What is striking about the film is how archaic the character’s attitudes are, particularly those of the jocks. Stan, the lead jock played by Ted McGinley, at one point declares, “Those nerds are a threat to our way of life.” In a way, he was right. His perspective that “the beautiful people shall rule the earth with the meek and nerdy under thumb” has definitely become a thing of the past, or at most, stays within the halls of high school. Outcasts are less easily identifiable and subtler than the stereotypes depicted in this film. No longer can you just look for the guy with the pocket protector and taped-up black-rim glasses. So, Stan is correct in the sense that that perspective did shift over time.

What’s more on point is those nerds eventually improve and change everybody’s way of life. The nerds Stan goes to college with are the ones who, figuratively speaking, would go on to work for Pixar, Microsoft, Verizon Wireless, Comcast, Google, Facebook, and every other technology or communications developer that has created everything from wireless routers to computer animated movies. Our society is ruled (or heightened) more by the work of the nerd than the work of the jock. As a matter of fact, nerds are even responsible for improving communications on the field between a quarterback and his coach and those graphics audiences at home see during the football games. In that sense, Stan did lose the war against the nerds.

We know how things turn out because we’re living it. Therefore, one can feel disconnected from Revenge of the Nerds while watching it because it is locked within its time. This prevents the film from holding up.

By the way, has there ever been a sex comedy that has endured over time as a great film? Porky’s hasn’t. Revenge of the Nerds hasn’t. American Pie hasn’t. But that’s a subject to explore another time.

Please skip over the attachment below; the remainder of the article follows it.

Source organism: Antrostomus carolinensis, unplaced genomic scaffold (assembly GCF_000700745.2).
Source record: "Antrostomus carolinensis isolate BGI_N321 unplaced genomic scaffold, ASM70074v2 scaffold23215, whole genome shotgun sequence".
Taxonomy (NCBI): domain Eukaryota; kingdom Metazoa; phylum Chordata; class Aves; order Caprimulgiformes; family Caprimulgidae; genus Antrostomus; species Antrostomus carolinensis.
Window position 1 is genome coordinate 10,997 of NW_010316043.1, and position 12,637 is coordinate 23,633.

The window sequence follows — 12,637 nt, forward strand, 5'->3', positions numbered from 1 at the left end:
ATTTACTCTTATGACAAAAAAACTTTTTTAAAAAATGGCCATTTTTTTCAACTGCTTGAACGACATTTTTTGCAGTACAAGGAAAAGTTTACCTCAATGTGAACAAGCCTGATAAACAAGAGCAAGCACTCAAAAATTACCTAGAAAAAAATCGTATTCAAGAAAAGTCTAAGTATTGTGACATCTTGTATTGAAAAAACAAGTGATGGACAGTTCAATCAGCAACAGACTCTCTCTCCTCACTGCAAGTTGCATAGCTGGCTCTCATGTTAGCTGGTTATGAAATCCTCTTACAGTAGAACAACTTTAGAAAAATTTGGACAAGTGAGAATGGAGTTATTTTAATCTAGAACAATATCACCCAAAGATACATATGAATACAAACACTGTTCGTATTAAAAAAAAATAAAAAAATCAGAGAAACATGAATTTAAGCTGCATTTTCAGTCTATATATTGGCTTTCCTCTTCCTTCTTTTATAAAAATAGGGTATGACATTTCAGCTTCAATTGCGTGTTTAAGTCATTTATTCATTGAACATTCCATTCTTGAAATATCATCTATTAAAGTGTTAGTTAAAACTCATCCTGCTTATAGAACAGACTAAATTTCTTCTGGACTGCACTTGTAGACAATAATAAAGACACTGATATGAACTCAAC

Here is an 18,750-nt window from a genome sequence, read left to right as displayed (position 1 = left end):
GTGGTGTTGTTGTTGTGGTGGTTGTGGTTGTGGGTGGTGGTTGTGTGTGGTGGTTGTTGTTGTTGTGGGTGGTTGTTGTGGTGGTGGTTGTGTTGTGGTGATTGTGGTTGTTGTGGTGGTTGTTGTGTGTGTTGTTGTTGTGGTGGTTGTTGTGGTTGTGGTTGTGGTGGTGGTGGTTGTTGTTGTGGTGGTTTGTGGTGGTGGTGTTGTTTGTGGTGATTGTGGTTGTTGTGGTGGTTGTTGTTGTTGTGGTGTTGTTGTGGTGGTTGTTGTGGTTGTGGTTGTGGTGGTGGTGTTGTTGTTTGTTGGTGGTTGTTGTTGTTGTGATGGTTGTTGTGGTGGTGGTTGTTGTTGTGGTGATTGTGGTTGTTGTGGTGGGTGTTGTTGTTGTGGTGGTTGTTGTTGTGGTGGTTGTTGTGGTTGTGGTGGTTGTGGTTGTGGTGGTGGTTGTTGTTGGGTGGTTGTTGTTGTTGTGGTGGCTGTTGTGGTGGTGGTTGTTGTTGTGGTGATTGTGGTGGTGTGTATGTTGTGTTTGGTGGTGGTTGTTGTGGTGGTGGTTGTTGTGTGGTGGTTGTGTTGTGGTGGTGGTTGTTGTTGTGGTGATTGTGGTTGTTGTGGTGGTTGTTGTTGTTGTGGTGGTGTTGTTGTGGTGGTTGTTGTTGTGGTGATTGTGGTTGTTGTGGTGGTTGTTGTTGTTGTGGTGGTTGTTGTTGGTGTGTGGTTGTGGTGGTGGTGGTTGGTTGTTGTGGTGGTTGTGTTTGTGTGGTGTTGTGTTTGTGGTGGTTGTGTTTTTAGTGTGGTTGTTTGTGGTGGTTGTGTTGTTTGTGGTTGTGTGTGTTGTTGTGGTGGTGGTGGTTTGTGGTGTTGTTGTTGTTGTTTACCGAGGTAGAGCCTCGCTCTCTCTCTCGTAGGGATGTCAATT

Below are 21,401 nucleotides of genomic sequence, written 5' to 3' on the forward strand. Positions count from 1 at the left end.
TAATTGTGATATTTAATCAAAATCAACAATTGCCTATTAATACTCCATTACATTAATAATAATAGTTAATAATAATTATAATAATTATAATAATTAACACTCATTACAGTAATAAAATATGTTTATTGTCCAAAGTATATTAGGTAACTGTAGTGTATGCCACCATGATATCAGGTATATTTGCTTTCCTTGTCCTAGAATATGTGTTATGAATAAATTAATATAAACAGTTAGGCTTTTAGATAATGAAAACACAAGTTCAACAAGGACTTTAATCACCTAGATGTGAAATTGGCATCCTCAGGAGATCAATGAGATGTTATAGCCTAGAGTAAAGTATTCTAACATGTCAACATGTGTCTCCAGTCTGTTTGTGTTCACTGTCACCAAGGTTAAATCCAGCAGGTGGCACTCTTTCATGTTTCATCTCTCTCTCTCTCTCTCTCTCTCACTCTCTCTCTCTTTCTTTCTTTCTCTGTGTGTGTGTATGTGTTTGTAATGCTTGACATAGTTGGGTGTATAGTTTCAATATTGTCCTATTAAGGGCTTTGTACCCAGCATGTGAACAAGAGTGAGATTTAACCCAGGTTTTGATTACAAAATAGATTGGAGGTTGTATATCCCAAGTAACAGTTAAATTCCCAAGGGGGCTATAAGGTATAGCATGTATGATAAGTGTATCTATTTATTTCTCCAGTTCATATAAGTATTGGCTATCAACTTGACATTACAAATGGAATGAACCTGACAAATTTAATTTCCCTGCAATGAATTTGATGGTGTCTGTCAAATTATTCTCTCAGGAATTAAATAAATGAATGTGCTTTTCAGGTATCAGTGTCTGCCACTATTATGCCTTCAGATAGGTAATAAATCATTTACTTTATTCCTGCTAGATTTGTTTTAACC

Revenge of the Nerds went on to create one theatrical sequel (Nerds in Paradise) and two TV-movie sequels (The Next Generation and Nerds in Love). All but Revenge of the Nerds II were written by the original screenwriters. Buhai and Zacharias both went on to work on the script to the Whoopi Goldberg basketball comedy Eddie, while Tejada-Flores wrote scripts for such B-movies as Screamers and Rottweiler. Jeff Kanew, the director of the original Revenge of the Nerds, was struggling when the script for Nerds crossed his path. Afterwards, he wheezed out Troop Beverly Hills and V.I. Warshawski. His career stalled after that.

As for the cast, let’s begin with the nerds. Robert Carradine (Lewis) starred in the rest of the Nerds sequels and then moved on to TV movies and TV shows, most notably Lizzie McGuire. Anthony Edwards (Gilbert) only appeared in the first Nerds sequel, taking roles in more notable films such as The Sure Thing, Top Gun, Playing by Heart, and Zodiac. He also appeared in ten episodes of Northern Exposure, but may be best-known for his four years as Dr. Greene in the NBC series ER. Edwards is one of the few castmembers to not appear in the entire Nerds film series. Timothy Busfield (Poindexter) also only appeared in the first Nerds sequel and went on to a successful career in several TV shows, including Trapper John, MD; thirtysomething; The West Wing; and Studio 60 on the Sunset Strip. He also worked with Robert Redford in the films Sneakers and Quiz Show. Curtis Armstrong (Booger) has been very busy with over 100 roles in such films as The Sure Thing and One Crazy Summer with John Cusack, Van Wilder, and Ray. Armstrong’s career has mostly featured TV roles, most notably in Moonlighting, The Emperor’s New School, American Dad!, and Eek! The Cat. Larry B. Scott (Lamar) has had less on his plate since starring in the rest of the Nerds film series. He starred such ‘80s movies as The Karate Kid, SpaceCamp, and Iron Eagle, but has mostly taken bit parts in TV shows. His most significant TV credit is in an early-‘90s TV series titled Super Force, which ran for two seasons. Brian Tochi (Takashi) has mostly stuck to bit TV parts and voice work. However, he did star in Police Academy 3 and 4 as Elvis Nogata. His most notable voice work was in the Teenage Mutant Ninja Turtles film trilogy as Leonardo’s voice and as Liu Kang in the short-lived TV series Mortal Kombat: Defenders of the Realm. James Cromwell (or ‘Jamie’ as he’s credited in Revenge of the Nerds) may have also appeared in the entire Nerds film series, but he’s had an incredible film career since the ‘80s with such films as Babe, Star Trek: First Contact, and L.A. Confidential.